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Fire Study (Study, Book 3) Paperback – March 1, 2008


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Fire Study (Study, Book 3) + Magic Study + Poison Study (Study, Book 1)
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Product Details

  • Paperback: 448 pages
  • Publisher: Mira (March 1, 2008)
  • Language: English
  • ISBN-10: 0778325342
  • ISBN-13: 978-0778325345
  • Product Dimensions: 8.1 x 5.3 x 1.2 inches
  • Shipping Weight: 11.2 ounces (View shipping rates and policies)
  • Average Customer Review: 3.7 out of 5 stars  See all reviews (135 customer reviews)
  • Amazon Best Sellers Rank: #219,488 in Books (See Top 100 in Books)

Editorial Reviews

From Publishers Weekly

Fans of high-spirited adventure, intrigue and romance will celebrate the third book (after 2007's Magic Study) in the saga of reluctant mage and diplomat Yelena Zaltana. The news that Yelena is a Soulfinder, able to manipulate the spirits of the dead and the living, hasn't made her popular with the inhabitants of Sitia's Magician's Keep, since the last Soulfinder turned people into mindless slaves. First Magician Roze Featherstone's hostility toward Yelena increases until the Sitian Council decides to send Yelena north as diplomatic liaison to the rival nation of Ixia. When Roze takes over the council, imprisoning her rivals and driving the nation to the brink of war with Ixia, Yelena is caught between her duties as liaison, her love for Ixian intelligence officer Valek and her fear of her own power, which she must embrace fully to defeat Roze and restore the council. Snyder delivers another excellent adventure, deftly balancing international and local hostilities against Yelena's personal struggles. (Mar.)
Copyright © Reed Business Information, a division of Reed Elsevier Inc. All rights reserved.

Review

"This is an impressive debut and a strong start to what should prove to be a compelling new fantasy series." - Rhianna Pratchett, SFX Magazine" --This text refers to an alternate Paperback edition.

More About the Author

When I was in sixth grade, I learned about meteorologists and decided I wanted to be one. My visions of chasing tornados throughout the Midwest and flying through hurricanes didn't pan out. Mostly because I wasn't good at forecasting, and my grades weren't exactly stellar. Let's face it, I'm a daydreamer--always have been, always will be.

I did graduate from Penn State University and was hired as an environmental meteorologist--try and say that five times fast ;) and I started writing when bored at work. It's never a good idea to get caught just staring out the window, so I wrote my daydreams down. After fooling around with short stories, I wrote my first novel, Poison Study. It was published sixteen years later. A lesson in patience and persistence! I had caught the writing bug and Magic Study and Fire Study soon followed.

Even though I went on to earn a Masters degree in writing from Seton Hill University, I never lost my fascination with storms, which is evident in my Glass Series (Storm Glass, Sea Glass and Spy Glass), and I still consider myself an environmentalist. The green part of me comes out in both Inside Out and Outside In. Trella's world is contained inside a big metal cube and they must reuse and recycle everything. One thing they got right in one otherwise messed-up world!

My latest series is about a healer and I happily let my nurturing side take over. Touch of Power starts the series with Avry on the run in a world recovering from a devastating plague. Scent of Magic is the second book and the third, Taste of Death will be out December 2013.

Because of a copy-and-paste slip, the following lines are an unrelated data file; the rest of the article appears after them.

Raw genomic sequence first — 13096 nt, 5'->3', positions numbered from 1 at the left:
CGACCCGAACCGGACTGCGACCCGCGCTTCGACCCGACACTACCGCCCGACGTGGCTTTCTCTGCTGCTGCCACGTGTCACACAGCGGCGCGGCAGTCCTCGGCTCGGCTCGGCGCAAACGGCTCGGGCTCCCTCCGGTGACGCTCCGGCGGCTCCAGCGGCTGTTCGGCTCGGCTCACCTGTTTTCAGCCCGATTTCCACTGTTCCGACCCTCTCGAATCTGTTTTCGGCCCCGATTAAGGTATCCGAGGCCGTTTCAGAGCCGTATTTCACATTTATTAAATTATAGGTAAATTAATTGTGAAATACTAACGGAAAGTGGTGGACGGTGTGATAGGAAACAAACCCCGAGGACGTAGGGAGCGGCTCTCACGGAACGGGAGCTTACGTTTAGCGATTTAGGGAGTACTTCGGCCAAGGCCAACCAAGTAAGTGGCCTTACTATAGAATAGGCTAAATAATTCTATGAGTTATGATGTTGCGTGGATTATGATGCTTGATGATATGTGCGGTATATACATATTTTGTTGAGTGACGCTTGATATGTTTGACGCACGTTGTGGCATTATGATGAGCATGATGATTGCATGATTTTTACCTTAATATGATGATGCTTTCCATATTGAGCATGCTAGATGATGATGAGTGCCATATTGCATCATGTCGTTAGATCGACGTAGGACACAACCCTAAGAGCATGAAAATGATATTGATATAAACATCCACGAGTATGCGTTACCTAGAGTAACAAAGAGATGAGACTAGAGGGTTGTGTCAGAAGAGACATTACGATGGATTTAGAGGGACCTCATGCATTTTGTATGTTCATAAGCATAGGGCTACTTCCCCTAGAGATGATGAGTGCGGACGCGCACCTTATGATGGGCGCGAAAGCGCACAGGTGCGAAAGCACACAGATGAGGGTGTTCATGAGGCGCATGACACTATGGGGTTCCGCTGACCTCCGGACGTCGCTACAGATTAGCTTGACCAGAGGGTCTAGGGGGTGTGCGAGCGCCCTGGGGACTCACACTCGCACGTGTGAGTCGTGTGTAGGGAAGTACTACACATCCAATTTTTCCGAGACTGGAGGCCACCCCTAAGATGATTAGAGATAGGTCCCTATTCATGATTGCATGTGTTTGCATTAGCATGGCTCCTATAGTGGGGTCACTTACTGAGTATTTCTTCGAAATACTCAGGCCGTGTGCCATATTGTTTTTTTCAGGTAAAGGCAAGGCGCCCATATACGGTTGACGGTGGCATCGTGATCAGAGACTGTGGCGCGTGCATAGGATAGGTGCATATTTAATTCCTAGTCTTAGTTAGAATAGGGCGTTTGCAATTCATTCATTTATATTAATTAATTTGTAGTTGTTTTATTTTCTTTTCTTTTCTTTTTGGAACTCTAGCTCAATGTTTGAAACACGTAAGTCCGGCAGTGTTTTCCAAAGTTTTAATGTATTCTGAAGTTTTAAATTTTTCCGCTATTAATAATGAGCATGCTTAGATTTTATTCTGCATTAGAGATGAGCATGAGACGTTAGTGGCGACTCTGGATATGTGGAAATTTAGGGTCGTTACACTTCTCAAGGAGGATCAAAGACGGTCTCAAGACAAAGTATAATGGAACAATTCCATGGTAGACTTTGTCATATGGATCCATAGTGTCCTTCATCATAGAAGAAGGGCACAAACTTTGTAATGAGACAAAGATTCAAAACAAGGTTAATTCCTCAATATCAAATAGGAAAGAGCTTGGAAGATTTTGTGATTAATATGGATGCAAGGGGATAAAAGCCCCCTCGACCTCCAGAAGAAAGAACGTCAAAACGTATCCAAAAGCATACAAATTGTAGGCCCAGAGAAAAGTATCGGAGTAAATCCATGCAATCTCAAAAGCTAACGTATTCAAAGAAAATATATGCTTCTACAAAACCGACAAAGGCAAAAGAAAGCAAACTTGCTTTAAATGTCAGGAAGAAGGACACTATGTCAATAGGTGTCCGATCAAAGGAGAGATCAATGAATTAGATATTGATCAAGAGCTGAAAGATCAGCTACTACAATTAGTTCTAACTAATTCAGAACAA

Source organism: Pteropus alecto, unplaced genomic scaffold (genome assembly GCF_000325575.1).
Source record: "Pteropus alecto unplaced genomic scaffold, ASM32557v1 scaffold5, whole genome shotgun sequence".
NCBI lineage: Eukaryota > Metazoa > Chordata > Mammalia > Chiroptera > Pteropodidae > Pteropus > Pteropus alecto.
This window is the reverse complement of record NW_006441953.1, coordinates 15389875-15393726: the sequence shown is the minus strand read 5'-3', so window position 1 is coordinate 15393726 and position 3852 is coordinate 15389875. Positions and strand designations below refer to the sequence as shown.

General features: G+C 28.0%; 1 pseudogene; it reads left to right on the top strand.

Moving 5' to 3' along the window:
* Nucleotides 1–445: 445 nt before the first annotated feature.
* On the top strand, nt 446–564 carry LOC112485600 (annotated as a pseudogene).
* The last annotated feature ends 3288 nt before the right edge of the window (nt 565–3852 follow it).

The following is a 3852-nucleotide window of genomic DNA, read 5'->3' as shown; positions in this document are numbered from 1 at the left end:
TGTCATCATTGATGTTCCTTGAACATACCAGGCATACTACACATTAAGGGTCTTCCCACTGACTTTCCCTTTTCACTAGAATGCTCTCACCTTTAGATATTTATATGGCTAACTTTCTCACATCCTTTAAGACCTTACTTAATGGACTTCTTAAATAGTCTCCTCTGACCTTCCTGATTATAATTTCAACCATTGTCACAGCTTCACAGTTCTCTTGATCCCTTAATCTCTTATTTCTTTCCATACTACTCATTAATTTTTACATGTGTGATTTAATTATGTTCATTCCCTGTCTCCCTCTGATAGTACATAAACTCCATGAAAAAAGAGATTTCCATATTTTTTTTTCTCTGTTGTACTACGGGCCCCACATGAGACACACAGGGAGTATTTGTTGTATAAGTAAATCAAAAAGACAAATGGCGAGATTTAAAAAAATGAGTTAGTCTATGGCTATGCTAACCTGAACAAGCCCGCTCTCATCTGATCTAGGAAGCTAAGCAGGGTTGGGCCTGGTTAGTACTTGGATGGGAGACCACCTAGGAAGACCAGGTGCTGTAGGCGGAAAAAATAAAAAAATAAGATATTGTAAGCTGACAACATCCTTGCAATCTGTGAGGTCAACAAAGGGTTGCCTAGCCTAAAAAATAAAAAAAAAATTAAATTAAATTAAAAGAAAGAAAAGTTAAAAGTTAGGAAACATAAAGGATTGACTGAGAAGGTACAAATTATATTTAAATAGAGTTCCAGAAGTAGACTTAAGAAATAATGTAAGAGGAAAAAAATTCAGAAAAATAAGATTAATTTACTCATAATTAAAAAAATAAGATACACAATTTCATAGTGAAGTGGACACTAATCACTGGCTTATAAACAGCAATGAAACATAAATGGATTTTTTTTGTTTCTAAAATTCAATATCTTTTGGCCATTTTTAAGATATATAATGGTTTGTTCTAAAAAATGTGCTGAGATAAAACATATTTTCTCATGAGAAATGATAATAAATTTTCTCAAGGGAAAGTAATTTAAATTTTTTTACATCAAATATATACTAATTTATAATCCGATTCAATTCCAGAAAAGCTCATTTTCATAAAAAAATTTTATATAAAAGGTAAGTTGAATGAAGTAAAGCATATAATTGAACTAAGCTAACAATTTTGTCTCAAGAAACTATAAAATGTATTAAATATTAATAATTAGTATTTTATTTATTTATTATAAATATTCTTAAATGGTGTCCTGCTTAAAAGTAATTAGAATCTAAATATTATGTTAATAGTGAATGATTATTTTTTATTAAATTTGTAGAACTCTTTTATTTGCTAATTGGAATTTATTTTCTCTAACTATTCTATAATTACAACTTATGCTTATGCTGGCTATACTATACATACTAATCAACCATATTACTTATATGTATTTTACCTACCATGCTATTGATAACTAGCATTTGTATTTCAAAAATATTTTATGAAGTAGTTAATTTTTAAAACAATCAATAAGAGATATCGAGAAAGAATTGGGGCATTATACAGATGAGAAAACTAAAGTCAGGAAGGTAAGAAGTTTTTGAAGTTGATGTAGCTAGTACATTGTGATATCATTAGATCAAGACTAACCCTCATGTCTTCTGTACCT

Aside from a writer, I'm also a teacher and mentor for students enrolled in Seton Hill University's MFA program in Writing Popular Fiction. I enjoy working with aspiring writers and helping them complete their novels. I've won a half dozen awards and been on the New York Times bestseller list, but nothing compares to being the proud mentor come graduation day!

Other things I enjoy are playing volleyball, photography and traveling. I'll go anywhere at anytime - much to my mother's dismay since my husband and I frequently bring along our son and daughter on our adventures.

I love my job. Where else can you take fencing lessons, learn how to ride a horse, study martial arts, learn how to pick a lock, take glass blowing classes and get a personal tour of a maximum security prison and call it all research? I'll give you a hint--not working as a meteorologist.

Customer Reviews

Overall the book lacked the depth of character development that we had in Poison Study.
HHK
The other thing that tended to irk me was that there was SO much happening in the book but there really wasn't enough book time given to either.
ChibiNeko
Great series would recommend the books to any one who loves reading fantasy and about alternate worlds.
Laura

Most Helpful Customer Reviews

30 of 31 people found the following review helpful By Margaret S. on March 9, 2008
Format: Paperback Verified Purchase
Fire Study the final book in Snyder's trilogy was the weakest link of all three books. The series began very strongly with Poison Study and went downhill from there.

The book could have easily removed 200 pages and would have been better for it. I felt the author lost the passion for the storyline and was just rushing to finish it off.

Snyder left her roots of interweaving a story of magic and a fantasy world where Yelena learns to adjust to her increasing powers and removal from Ixia. Instead we have a repetitious action adventure plot missing the magical world the author had previously created.

Any magic that was used was extremely repetitive (Curare and Theobroma) and the fight scenes which were easily over half of the book were very repetitive. The main characters are out numbered, rendered paralyzed with Curare, captured, escape, Kiki needs to kick someone to save Yelena, and they all meet at the rendezvous point about 20 times. This followed with around 20 pages of repetitive bow staff fighting amongst friends. Not exactly exciting stuff there.